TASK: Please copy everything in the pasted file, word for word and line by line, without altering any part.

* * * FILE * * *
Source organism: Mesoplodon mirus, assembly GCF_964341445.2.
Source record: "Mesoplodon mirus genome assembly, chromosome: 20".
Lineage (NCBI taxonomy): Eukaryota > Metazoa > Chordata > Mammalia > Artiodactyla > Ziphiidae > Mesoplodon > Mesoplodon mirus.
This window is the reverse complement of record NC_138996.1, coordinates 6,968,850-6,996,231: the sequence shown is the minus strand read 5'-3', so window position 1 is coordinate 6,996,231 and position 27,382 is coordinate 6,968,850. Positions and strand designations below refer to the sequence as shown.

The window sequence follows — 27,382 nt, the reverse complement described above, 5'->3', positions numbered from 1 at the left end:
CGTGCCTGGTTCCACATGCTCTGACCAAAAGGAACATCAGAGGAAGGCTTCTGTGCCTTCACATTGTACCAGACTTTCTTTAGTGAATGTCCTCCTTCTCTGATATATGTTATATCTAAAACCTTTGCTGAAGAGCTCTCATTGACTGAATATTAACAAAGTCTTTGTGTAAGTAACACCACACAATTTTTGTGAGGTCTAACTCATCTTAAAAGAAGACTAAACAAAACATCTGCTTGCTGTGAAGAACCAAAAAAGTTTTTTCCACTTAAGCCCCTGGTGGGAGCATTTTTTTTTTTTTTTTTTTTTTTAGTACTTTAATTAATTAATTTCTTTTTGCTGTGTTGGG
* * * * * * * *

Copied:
Source organism: Mesoplodon mirus, assembly GCF_964341445.2.
Source record: "Mesoplodon mirus genome assembly, chromosome: 20".
Lineage (NCBI taxonomy): Eukaryota > Metazoa > Chordata > Mammalia > Artiodactyla > Ziphiidae > Mesoplodon > Mesoplodon mirus.
This window is the reverse complement of record NC_138996.1, coordinates 6,968,850-6,996,231: the sequence shown is the minus strand read 5'-3', so window position 1 is coordinate 6,996,231 and position 27,382 is coordinate 6,968,850. Positions and strand designations below refer to the sequence as shown.

The window sequence follows — 27,382 nt, the reverse complement described above, 5'->3', positions numbered from 1 at the left end:
CGTGCCTGGTTCCACATGCTCTGACCAAAAGGAACATCAGAGGAAGGCTTCTGTGCCTTCACATTGTACCAGACTTTCTTTAGTGAATGTCCTCCTTCTCTGATATATGTTATATCTAAAACCTTTGCTGAAGAGCTCTCATTGACTGAATATTAACAAAGTCTTTGTGTAAGTAACACCACACAATTTTTGTGAGGTCTAACTCATCTTAAAAGAAGACTAAACAAAACATCTGCTTGCTGTGAAGAACCAAAAAAGTTTTTTCCACTTAAGCCCCTGGTGGGAGCATTTTTTTTTTTTTTTTTTTTTTTAGTACTTTAATTAATTAATTTCTTTTTGCTGTGTTGGG